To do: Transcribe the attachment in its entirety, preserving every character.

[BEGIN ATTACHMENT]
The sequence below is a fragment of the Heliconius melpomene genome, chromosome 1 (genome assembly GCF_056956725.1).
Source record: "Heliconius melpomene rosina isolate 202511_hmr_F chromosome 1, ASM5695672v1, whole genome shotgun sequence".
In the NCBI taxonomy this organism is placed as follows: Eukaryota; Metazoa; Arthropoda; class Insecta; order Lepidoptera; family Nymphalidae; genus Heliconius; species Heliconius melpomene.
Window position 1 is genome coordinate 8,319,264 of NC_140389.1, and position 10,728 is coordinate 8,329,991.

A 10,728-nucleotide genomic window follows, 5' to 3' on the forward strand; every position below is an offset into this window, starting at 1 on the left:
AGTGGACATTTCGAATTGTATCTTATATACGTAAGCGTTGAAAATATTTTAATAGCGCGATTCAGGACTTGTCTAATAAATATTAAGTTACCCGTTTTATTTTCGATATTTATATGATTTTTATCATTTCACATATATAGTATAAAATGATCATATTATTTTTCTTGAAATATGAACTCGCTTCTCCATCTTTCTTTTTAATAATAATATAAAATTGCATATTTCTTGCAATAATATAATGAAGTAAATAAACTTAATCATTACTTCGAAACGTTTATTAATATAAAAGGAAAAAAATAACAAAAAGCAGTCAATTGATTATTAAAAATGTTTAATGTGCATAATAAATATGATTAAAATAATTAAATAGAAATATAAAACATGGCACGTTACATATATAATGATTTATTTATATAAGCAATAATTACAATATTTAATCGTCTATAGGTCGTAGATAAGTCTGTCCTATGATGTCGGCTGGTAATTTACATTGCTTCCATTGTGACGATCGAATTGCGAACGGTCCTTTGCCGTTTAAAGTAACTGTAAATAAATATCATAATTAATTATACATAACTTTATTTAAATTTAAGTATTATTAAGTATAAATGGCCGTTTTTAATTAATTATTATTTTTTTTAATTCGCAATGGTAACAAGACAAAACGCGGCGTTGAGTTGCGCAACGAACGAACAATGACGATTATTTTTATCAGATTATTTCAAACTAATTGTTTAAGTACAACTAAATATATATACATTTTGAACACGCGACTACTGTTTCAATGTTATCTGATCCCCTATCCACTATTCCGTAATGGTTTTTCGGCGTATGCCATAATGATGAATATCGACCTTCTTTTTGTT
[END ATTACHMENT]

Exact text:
The sequence below is a fragment of the Heliconius melpomene genome, chromosome 1 (genome assembly GCF_056956725.1).
Source record: "Heliconius melpomene rosina isolate 202511_hmr_F chromosome 1, ASM5695672v1, whole genome shotgun sequence".
In the NCBI taxonomy this organism is placed as follows: Eukaryota; Metazoa; Arthropoda; class Insecta; order Lepidoptera; family Nymphalidae; genus Heliconius; species Heliconius melpomene.
Window position 1 is genome coordinate 8,319,264 of NC_140389.1, and position 10,728 is coordinate 8,329,991.

A 10,728-nucleotide genomic window follows, 5' to 3' on the forward strand; every position below is an offset into this window, starting at 1 on the left:
AGTGGACATTTCGAATTGTATCTTATATACGTAAGCGTTGAAAATATTTTAATAGCGCGATTCAGGACTTGTCTAATAAATATTAAGTTACCCGTTTTATTTTCGATATTTATATGATTTTTATCATTTCACATATATAGTATAAAATGATCATATTATTTTTCTTGAAATATGAACTCGCTTCTCCATCTTTCTTTTTAATAATAATATAAAATTGCATATTTCTTGCAATAATATAATGAAGTAAATAAACTTAATCATTACTTCGAAACGTTTATTAATATAAAAGGAAAAAAATAACAAAAAGCAGTCAATTGATTATTAAAAATGTTTAATGTGCATAATAAATATGATTAAAATAATTAAATAGAAATATAAAACATGGCACGTTACATATATAATGATTTATTTATATAAGCAATAATTACAATATTTAATCGTCTATAGGTCGTAGATAAGTCTGTCCTATGATGTCGGCTGGTAATTTACATTGCTTCCATTGTGACGATCGAATTGCGAACGGTCCTTTGCCGTTTAAAGTAACTGTAAATAAATATCATAATTAATTATACATAACTTTATTTAAATTTAAGTATTATTAAGTATAAATGGCCGTTTTTAATTAATTATTATTTTTTTTAATTCGCAATGGTAACAAGACAAAACGCGGCGTTGAGTTGCGCAACGAACGAACAATGACGATTATTTTTATCAGATTATTTCAAACTAATTGTTTAAGTACAACTAAATATATATACATTTTGAACACGCGACTACTGTTTCAATGTTATCTGATCCCCTATCCACTATTCCGTAATGGTTTTTCGGCGTATGCCATAATGATGAATATCGACCTTCTTTTTGTT